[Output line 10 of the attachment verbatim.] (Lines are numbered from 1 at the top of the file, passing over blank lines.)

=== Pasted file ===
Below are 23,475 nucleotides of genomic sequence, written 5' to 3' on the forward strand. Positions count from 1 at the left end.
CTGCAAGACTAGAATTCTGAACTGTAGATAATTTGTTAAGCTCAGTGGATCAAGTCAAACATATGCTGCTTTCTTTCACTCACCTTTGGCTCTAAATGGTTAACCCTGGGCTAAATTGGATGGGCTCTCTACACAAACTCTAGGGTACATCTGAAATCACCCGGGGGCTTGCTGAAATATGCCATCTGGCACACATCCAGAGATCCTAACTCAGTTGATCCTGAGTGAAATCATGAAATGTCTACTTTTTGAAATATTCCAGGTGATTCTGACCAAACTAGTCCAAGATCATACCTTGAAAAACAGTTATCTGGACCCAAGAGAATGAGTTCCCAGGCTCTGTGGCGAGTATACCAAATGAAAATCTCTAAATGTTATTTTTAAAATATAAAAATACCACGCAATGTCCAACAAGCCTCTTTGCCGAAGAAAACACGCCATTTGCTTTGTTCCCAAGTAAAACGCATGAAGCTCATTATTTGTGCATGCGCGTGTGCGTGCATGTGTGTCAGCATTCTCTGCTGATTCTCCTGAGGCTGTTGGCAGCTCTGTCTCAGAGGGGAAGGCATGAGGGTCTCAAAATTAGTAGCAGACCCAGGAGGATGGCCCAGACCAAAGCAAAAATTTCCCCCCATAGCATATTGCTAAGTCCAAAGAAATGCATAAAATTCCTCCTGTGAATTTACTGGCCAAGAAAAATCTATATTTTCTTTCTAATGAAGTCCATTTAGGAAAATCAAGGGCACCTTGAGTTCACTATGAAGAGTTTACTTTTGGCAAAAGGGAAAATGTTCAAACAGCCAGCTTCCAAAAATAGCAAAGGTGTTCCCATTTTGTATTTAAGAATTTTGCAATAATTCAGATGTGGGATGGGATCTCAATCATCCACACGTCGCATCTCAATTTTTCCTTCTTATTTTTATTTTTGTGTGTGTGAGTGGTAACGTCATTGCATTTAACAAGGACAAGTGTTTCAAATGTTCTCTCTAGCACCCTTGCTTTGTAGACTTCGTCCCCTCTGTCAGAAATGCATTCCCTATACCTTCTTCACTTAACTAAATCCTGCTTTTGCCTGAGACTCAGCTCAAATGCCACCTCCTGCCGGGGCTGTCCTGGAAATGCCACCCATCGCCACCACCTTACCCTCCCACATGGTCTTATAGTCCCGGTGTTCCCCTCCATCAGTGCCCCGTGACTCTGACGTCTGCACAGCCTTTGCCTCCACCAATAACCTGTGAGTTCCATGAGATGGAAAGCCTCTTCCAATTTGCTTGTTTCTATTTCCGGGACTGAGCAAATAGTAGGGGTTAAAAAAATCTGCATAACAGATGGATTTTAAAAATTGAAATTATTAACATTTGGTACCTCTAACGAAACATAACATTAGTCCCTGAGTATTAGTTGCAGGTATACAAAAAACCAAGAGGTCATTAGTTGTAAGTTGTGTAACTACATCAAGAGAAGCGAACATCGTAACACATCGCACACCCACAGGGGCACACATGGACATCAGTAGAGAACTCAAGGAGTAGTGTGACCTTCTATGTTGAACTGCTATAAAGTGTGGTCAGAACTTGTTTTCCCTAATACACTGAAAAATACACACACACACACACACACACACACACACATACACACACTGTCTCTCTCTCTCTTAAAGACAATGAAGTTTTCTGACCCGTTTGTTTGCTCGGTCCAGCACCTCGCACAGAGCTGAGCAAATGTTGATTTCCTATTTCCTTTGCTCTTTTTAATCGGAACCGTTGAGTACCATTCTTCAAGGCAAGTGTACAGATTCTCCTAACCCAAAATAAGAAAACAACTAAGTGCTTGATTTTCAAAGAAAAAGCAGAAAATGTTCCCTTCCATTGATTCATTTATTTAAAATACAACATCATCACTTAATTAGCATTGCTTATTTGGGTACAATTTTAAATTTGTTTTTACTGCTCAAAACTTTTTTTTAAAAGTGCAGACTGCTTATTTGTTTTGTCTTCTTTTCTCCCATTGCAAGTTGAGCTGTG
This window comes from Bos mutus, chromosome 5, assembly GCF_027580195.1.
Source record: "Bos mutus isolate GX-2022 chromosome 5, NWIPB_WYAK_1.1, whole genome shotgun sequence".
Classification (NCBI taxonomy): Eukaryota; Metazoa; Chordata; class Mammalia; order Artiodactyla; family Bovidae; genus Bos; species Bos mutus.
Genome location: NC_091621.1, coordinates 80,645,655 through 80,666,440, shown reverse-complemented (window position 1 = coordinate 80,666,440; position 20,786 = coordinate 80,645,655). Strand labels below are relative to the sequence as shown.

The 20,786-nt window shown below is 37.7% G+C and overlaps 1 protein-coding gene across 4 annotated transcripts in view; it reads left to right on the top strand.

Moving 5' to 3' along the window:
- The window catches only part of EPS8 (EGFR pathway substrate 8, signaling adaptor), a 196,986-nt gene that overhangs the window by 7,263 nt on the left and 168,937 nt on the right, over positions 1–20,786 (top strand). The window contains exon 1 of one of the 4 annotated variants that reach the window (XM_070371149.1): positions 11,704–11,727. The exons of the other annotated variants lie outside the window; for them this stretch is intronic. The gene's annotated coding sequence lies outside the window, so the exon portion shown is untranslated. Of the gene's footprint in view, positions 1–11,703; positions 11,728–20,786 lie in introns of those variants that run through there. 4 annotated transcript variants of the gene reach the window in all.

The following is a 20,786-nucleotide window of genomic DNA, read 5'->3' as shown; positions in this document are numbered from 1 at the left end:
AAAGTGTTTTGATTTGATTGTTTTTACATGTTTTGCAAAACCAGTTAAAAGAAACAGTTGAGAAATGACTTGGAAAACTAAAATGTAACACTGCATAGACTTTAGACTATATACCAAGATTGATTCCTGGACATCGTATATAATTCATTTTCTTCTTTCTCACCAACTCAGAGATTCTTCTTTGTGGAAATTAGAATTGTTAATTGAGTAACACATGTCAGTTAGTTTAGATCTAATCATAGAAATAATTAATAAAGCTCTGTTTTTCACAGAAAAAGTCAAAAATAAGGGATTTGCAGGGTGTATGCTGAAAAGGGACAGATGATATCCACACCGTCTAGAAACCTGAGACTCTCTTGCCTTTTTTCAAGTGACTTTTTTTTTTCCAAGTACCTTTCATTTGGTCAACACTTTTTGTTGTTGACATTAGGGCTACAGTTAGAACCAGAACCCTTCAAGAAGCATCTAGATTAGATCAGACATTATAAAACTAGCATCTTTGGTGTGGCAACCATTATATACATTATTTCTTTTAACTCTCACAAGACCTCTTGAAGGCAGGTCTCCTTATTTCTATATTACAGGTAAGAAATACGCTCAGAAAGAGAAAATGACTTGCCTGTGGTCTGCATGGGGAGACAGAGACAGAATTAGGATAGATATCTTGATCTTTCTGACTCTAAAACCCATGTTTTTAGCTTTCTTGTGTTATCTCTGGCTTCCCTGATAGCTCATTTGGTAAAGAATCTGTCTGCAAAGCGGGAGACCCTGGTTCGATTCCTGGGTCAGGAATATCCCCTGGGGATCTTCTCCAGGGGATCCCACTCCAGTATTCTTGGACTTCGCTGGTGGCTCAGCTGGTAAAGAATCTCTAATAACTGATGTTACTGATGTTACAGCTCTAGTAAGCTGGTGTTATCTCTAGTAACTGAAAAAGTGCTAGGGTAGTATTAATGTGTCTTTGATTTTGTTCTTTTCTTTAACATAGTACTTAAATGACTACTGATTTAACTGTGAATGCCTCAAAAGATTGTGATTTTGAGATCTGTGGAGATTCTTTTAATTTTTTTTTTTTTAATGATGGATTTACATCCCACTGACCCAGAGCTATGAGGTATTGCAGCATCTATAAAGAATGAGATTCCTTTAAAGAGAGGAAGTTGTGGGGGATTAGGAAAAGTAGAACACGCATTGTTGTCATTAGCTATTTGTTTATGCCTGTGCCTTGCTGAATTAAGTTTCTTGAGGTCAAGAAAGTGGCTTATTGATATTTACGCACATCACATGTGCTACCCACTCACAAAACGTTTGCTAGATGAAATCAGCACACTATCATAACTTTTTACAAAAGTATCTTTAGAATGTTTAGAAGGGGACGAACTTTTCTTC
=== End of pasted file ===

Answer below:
The following is a 20,786-nucleotide window of genomic DNA, read 5'->3' as shown; positions in this document are numbered from 1 at the left end: